Patrol Tactics: What Works Best? - Patrol -

Patrol Tactics: What Works Best?

Random patrols, community-oriented policing or the CompStat model?



Dave Grossi | From the September 2008 Issue Sunday, August 31, 2008

Like it or not, police work is a results-oriented profession. I once heard a veteran officer comment that police work is the only profession where you don’t have to “produce to get a pay check.” During a PBA clam bake, where the beer was flowing freely, this guy was contrasting cops to piece workers who get paid based on how many “widgets” they make per hour or day, insurance sales people who have to sell a certain number of policies to generate income commissions, and lawyers and doctors who must bill for so many hours or see X number of patients to earn a living. “I get paid just as much as the next cop, and I don’t write any tickets or make any unnecessary arrests—I just take the calls they give me. I do as little as possible, and I make just as much as the cop who writes 70 movers a month or makes five collars a week. Plus, I don’t have to worry about getting sued.”

In a way, he was right. Surprisingly, he made it to retirement. Not surprisingly, he passed away after six years of luxurious pension living from cirrhosis of the liver.

Ultimately, departments are judged by how well they control crime in their respective communities. No one can argue that the NYPD under Commissioner William Bratton transformed the city. It wasn’t that many years ago that New York City was known more for subway muggings, street-corner purse snatchings and panhandlers than for evenings on Broadway, late night cappuccinos in Little Italy and carriage rides through Central Park.

CompStat: High-Tech Pin Mapping
Indeed, the “city that never sleeps” can now pride itself as the “safest big city in America.” How did they improve the safety of their city? CompStat—the concept of targeting police resources to fight crime strategically—really revolutionized police patrol functions. CompStat began under the Rudy Giuliani administration and was overseen by Commissioner Bratton and Deputy Commissioner Jack Maple.

For officers who’ve heard the term but don’t know its meaning, CompStat is not a computer system or a software package. In fact, no one is even sure if the term is short for Computer Statistics, Comparative Statistics or Computer Comparison Statistics. The four cops who developed the program in 1994 needed an eight-character term to save their conceptual crime-fighting program on their computer, came up with the name on the fly, and it stuck.

In very simple terms, CompStat is high-tech pin mapping. Each week, all 76 precincts compile crime information (victim info, suspect profiles, time and location of the occurrence, and other crime-specific details) and forward it to the CompStat unit where it’s loaded into a citywide database. The data are analyzed, and a weekly report is generated. Meetings are then held twice weekly with officers from all units to review the info and discuss ways to combat crime in specific areas.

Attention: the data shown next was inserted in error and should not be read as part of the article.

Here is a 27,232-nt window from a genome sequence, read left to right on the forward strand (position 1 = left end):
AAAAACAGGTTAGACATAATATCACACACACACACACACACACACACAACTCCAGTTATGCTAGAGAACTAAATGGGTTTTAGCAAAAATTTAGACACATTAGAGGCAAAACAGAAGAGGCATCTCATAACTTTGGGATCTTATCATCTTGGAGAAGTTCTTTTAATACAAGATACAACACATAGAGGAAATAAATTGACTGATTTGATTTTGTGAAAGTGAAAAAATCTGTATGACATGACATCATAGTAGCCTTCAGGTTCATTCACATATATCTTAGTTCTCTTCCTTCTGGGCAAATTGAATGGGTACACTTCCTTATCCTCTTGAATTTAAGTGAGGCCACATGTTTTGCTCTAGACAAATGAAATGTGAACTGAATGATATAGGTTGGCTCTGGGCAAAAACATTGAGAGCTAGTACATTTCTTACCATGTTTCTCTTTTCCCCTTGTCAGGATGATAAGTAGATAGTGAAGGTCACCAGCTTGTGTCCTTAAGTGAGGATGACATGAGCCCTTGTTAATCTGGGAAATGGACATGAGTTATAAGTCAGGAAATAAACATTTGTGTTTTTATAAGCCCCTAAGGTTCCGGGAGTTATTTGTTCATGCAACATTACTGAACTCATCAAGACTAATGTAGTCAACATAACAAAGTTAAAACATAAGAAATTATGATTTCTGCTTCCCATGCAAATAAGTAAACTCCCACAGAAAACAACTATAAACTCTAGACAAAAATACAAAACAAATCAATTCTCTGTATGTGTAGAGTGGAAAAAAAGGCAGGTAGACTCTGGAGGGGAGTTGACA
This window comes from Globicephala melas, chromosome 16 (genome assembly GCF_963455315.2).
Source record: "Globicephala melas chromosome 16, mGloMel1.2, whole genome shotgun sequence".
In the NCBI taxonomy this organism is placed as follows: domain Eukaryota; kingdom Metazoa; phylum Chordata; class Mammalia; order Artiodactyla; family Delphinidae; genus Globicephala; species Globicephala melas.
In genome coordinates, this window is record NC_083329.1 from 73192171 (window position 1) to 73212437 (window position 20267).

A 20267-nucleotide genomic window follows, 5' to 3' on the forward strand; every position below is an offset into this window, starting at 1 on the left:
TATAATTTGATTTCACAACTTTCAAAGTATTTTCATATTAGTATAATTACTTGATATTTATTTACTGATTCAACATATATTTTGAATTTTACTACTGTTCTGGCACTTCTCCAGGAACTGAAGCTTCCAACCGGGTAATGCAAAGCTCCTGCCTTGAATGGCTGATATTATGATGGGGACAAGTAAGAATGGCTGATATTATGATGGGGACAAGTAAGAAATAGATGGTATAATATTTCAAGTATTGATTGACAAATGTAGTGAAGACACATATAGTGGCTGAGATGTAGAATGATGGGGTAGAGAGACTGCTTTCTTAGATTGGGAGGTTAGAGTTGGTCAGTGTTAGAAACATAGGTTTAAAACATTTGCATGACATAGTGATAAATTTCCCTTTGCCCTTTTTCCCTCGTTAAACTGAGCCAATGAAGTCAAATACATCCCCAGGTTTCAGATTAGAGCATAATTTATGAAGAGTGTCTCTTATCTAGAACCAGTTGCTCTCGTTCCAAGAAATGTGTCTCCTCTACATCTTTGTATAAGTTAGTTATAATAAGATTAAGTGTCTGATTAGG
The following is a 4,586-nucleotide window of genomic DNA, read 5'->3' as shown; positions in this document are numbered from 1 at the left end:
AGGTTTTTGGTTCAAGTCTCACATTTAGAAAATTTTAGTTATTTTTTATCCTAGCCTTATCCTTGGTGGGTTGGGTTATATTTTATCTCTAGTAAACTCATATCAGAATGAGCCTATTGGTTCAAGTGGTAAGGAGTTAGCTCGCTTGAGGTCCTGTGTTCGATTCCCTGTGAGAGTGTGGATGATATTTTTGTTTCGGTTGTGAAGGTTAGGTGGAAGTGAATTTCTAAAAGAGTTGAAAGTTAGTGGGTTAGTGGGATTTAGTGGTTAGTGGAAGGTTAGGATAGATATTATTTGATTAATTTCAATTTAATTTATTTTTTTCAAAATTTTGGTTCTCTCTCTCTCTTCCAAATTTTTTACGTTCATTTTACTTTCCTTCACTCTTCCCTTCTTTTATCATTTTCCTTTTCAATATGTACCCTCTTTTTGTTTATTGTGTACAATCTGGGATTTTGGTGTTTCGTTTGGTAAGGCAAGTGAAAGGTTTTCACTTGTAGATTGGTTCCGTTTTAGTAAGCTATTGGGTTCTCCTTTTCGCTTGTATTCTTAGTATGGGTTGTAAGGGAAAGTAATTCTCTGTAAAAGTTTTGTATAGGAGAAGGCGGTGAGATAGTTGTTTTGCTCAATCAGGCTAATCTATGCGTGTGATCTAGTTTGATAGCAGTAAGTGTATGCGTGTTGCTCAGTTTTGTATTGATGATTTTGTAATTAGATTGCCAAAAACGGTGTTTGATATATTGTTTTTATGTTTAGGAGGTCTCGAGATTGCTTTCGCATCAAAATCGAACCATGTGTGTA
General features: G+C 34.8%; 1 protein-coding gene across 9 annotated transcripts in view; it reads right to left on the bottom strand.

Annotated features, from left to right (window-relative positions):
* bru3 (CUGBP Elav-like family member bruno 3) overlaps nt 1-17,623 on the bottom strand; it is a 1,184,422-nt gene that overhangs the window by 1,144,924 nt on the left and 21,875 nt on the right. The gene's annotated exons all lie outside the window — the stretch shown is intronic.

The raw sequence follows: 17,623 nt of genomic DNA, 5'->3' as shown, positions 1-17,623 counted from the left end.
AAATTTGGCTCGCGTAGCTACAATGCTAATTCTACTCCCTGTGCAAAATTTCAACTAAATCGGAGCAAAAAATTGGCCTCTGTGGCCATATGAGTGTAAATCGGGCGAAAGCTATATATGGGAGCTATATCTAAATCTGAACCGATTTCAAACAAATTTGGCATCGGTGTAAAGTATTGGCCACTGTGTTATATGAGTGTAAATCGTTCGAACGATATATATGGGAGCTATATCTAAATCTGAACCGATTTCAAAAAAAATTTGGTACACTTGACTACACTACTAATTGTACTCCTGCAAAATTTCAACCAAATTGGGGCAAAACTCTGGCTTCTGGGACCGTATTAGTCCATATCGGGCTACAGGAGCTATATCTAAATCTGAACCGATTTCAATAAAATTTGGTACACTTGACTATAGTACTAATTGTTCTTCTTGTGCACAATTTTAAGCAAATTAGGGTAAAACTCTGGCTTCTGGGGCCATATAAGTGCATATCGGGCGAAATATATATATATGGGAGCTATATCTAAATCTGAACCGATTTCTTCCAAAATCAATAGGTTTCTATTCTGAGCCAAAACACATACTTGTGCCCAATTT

Two very interesting twists were also added to the CompStat concept that allow it to work so successfully. First, it doesn’t just focus on the seven major crimes (e.g., robbery, rape, murder, etc.) that are reported to the FBI via the Uniform Crime Reporting Index. It includes pertinent information on minor arrests (e.g., gun possession, prostitution, etc.) and summons activity for those quality of life offenses, such as public drinking, public urination, panhandling, loud radios and disorderly conduct. Officers are encouraged to engage in aggressive enforcement of all statutes to restore a sense of order and to ensure that the type of behavior described here is deterred.

Secondly—and in my humble opinion, the key that allows CompStat to work so well—is that the NYPD policies that allow the individual commanders expanded responsibility, authority and discretion over their troops were revised. Bosses now can assign officers (using a variety of enforcement techniques, such as plainclothes and unmarked cars) to hot spots where the most criminal activity is taking place. It’s this zero tolerance for any type of anti-social behavior and the flexibility to deploy officers to those areas where the incidents are happening that make CompStat so successful. Of course, This also makes it controversial. With more aggressive enforcement comes allegations of “too much police presence” or heavy-handedness by officers. But in many cities, the CompStat concept is working well.

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Dave Grossi

Dave Grossi is a retired police lieutenant from upstate New York now residing in southwest Florida.


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